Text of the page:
Blueprint for a romance

Printed out Fast Lane today, which is kind of weird because it may be the only time it ever sees paper. Love the promise of e-publishing: Printing is such a pain in the butt.

I printed the manuscript so I can read it at a writing retreat. A retreat that will, if I want it to, offer plenty of time to write in an environment unpolluted with distractions. Not such a good idea, maybe, since I thrive when the writing environment is absolutely lousy with distractions—the byproduct of having worked as a reporter in newsrooms rich in opportunities for goofing off and shooting the shit with other reporters.

Other writers, in other words. Just the kind of people who will be at the retreat.

Of course, there were always distractions as I pounded away at the first draft of Fast Lane. Not the least of which were the pop-up ads for lady’s underthings that started showing up after I did my most-read ManWAR post, “No panties, my ass.” The computer is a veritable distraction machine.

At any rate, as much as I love writing on a computer instead of a typewriter—and yes, I had to clack away on dull, grainy newsprint in college—I have to say that seeing my words on paper puts everything into a whole new light. All kinds of things I needed to change jumped off the printed pages of my screenplay The Sky Below, making it that much easier to kill them all with a trusty, and very sharp, No. 2 pencil.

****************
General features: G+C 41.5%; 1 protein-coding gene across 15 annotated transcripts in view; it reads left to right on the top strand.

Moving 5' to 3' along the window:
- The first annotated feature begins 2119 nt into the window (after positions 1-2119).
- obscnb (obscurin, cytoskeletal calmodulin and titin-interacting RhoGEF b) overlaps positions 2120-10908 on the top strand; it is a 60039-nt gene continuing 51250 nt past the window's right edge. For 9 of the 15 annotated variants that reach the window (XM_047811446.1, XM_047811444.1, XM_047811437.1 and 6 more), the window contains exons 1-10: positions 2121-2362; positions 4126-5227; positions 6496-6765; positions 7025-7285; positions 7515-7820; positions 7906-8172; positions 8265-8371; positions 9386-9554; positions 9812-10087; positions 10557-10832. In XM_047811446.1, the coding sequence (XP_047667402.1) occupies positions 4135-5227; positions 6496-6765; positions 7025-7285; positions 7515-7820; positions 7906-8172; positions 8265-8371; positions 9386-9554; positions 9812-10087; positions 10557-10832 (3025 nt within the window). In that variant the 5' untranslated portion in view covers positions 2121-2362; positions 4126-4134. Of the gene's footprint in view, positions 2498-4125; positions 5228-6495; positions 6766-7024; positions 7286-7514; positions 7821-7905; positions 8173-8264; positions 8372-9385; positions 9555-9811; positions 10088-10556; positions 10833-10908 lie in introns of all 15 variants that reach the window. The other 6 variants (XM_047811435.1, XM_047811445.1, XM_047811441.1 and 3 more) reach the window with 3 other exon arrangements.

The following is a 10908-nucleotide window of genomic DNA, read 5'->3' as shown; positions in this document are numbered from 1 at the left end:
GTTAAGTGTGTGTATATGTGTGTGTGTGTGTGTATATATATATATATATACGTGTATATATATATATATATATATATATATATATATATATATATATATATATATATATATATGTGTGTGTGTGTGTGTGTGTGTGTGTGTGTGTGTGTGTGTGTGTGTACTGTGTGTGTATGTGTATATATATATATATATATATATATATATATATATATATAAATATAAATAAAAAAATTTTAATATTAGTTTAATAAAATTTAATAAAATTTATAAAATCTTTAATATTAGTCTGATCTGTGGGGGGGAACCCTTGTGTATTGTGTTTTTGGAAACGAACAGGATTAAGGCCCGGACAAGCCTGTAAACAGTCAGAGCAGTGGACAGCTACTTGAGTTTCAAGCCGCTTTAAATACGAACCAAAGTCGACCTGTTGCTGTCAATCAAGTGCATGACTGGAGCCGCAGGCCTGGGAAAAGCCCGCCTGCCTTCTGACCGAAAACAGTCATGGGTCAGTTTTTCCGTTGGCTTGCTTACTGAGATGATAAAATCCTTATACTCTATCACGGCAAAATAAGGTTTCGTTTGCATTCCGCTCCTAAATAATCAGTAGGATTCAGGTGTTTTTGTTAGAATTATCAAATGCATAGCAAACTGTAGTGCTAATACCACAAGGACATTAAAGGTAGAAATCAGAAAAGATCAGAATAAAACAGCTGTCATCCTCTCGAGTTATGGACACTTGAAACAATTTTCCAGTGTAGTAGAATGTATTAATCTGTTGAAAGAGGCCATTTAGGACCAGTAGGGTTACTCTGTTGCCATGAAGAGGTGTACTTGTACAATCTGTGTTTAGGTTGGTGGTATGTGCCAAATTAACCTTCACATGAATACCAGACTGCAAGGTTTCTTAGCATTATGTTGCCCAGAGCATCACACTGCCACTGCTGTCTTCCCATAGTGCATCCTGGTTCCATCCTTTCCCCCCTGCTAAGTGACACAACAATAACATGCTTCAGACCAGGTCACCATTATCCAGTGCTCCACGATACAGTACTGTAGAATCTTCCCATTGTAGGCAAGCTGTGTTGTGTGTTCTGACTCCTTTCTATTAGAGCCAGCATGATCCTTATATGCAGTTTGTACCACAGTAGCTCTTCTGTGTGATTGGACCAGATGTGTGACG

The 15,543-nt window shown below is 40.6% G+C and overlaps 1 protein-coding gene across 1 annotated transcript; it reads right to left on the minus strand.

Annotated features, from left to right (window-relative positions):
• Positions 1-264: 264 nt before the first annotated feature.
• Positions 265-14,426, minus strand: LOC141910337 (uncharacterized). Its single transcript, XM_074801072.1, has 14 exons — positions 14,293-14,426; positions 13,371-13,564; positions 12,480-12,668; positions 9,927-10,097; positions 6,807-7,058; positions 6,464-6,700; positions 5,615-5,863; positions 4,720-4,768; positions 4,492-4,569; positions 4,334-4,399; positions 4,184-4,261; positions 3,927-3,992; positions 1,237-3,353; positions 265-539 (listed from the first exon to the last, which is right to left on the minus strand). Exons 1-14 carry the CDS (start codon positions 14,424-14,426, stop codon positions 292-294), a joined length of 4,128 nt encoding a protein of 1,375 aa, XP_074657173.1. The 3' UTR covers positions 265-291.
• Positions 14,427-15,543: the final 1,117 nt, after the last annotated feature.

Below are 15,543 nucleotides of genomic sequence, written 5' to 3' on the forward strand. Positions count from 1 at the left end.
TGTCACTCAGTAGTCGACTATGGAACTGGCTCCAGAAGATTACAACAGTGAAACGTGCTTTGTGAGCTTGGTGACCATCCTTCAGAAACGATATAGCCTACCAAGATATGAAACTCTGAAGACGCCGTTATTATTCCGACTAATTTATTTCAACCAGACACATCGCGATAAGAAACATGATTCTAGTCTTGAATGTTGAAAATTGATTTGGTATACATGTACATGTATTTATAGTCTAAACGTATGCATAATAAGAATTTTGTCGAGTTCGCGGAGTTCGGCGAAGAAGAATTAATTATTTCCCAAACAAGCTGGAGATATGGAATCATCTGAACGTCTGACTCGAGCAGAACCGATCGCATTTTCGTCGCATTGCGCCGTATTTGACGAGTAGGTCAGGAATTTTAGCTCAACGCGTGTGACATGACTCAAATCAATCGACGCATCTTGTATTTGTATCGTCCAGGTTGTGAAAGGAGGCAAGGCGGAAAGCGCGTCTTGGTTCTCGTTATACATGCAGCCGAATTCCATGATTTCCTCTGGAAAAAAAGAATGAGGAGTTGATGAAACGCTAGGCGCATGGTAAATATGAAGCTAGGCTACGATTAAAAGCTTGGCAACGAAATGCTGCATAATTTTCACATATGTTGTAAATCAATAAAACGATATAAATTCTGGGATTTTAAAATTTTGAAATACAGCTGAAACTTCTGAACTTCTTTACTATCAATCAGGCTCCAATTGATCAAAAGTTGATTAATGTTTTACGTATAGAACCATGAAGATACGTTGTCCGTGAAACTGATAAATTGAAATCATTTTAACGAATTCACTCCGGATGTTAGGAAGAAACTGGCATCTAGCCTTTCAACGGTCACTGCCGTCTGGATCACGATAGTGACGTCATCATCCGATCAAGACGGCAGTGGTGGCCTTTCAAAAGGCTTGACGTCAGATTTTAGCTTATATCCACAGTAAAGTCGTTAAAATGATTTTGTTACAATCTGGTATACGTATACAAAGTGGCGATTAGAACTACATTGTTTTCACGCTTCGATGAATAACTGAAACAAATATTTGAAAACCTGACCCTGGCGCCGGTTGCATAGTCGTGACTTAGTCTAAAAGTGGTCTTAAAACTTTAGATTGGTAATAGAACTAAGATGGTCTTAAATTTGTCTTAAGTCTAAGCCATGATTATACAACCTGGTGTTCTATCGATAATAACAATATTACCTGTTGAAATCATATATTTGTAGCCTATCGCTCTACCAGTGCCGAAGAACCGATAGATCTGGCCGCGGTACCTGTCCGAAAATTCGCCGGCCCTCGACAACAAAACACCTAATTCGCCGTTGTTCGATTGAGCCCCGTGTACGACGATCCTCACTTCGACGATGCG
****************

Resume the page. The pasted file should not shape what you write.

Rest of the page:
I’ve forwarded a PDF of Sky to someone who promised to look at it, and so now I cross my fingers on that one and turn my attention back to Fast Lane.

I already know lots of stuff I’m going to change, especially at the beginning, before the characters were wholly formed and weren’t talking to me as loudly as I need them to. Or, should I say, before I was listening to them as closely as I need me to.

I’m not ashamed to admit that over time I fell in love with my heroine, Lara Dixon. Don’t worry, that’s happened to me before. Dani Stahl. Anna Petrovic. Leti Washington-Gonsalves. Mary Jo knows about them all—and doesn’t seem to mind. Too much.

What’s weirder, though, is that I’ll probably be surprised at some of the things I wrote. I’ll no doubt wonder from time to time what the hell I was thinking. And I’ll most certainly roll my eyes when I happen upon vestiges of Fast Lane’s initial incarnation as an “erotic” book. I still may try to write one of those again some day, but for now, I’m very pleased about what my romance novel has evolved into.

And very eager to see what it will become. In whatever medium.

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